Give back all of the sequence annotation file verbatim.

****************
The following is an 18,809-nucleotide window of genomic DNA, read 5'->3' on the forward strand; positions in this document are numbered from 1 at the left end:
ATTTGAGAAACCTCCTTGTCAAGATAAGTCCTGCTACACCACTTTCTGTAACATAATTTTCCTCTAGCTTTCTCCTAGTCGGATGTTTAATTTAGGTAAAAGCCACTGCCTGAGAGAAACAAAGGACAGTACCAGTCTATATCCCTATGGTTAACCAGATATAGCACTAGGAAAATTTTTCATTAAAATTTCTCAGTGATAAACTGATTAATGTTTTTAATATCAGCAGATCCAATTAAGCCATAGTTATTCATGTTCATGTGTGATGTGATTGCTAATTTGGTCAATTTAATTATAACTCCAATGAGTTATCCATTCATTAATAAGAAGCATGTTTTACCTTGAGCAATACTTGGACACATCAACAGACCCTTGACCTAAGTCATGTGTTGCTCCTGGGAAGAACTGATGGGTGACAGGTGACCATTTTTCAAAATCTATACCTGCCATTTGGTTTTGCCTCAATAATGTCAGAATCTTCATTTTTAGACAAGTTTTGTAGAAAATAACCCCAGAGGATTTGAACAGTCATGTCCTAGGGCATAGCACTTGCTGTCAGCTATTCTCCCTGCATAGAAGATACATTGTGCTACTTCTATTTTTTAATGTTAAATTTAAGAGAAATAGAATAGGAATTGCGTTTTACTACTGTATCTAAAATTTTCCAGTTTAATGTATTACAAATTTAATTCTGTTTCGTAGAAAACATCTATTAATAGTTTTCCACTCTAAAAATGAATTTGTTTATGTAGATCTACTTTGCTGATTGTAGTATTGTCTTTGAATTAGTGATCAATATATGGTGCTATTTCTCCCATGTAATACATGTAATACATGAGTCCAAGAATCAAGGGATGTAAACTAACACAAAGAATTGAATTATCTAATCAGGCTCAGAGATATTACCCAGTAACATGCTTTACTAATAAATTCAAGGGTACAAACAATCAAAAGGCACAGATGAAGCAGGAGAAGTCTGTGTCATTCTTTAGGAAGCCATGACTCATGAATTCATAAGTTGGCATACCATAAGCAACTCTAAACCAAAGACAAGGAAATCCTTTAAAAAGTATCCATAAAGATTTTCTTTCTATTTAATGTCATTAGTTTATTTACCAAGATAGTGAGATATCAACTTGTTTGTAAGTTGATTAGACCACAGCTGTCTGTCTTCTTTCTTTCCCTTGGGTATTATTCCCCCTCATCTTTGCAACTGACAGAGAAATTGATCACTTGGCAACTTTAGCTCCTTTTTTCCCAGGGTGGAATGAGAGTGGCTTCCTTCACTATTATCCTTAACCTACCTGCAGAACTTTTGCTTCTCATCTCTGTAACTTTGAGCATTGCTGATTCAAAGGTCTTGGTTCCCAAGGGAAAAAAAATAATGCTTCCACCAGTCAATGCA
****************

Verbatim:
The following is an 18,809-nucleotide window of genomic DNA, read 5'->3' on the forward strand; positions in this document are numbered from 1 at the left end:
ATTTGAGAAACCTCCTTGTCAAGATAAGTCCTGCTACACCACTTTCTGTAACATAATTTTCCTCTAGCTTTCTCCTAGTCGGATGTTTAATTTAGGTAAAAGCCACTGCCTGAGAGAAACAAAGGACAGTACCAGTCTATATCCCTATGGTTAACCAGATATAGCACTAGGAAAATTTTTCATTAAAATTTCTCAGTGATAAACTGATTAATGTTTTTAATATCAGCAGATCCAATTAAGCCATAGTTATTCATGTTCATGTGTGATGTGATTGCTAATTTGGTCAATTTAATTATAACTCCAATGAGTTATCCATTCATTAATAAGAAGCATGTTTTACCTTGAGCAATACTTGGACACATCAACAGACCCTTGACCTAAGTCATGTGTTGCTCCTGGGAAGAACTGATGGGTGACAGGTGACCATTTTTCAAAATCTATACCTGCCATTTGGTTTTGCCTCAATAATGTCAGAATCTTCATTTTTAGACAAGTTTTGTAGAAAATAACCCCAGAGGATTTGAACAGTCATGTCCTAGGGCATAGCACTTGCTGTCAGCTATTCTCCCTGCATAGAAGATACATTGTGCTACTTCTATTTTTTAATGTTAAATTTAAGAGAAATAGAATAGGAATTGCGTTTTACTACTGTATCTAAAATTTTCCAGTTTAATGTATTACAAATTTAATTCTGTTTCGTAGAAAACATCTATTAATAGTTTTCCACTCTAAAAATGAATTTGTTTATGTAGATCTACTTTGCTGATTGTAGTATTGTCTTTGAATTAGTGATCAATATATGGTGCTATTTCTCCCATGTAATACATGTAATACATGAGTCCAAGAATCAAGGGATGTAAACTAACACAAAGAATTGAATTATCTAATCAGGCTCAGAGATATTACCCAGTAACATGCTTTACTAATAAATTCAAGGGTACAAACAATCAAAAGGCACAGATGAAGCAGGAGAAGTCTGTGTCATTCTTTAGGAAGCCATGACTCATGAATTCATAAGTTGGCATACCATAAGCAACTCTAAACCAAAGACAAGGAAATCCTTTAAAAAGTATCCATAAAGATTTTCTTTCTATTTAATGTCATTAGTTTATTTACCAAGATAGTGAGATATCAACTTGTTTGTAAGTTGATTAGACCACAGCTGTCTGTCTTCTTTCTTTCCCTTGGGTATTATTCCCCCTCATCTTTGCAACTGACAGAGAAATTGATCACTTGGCAACTTTAGCTCCTTTTTTCCCAGGGTGGAATGAGAGTGGCTTCCTTCACTATTATCCTTAACCTACCTGCAGAACTTTTGCTTCTCATCTCTGTAACTTTGAGCATTGCTGATTCAAAGGTCTTGGTTCCCAAGGGAAAAAAAATAATGCTTCCACCAGTCAATGCA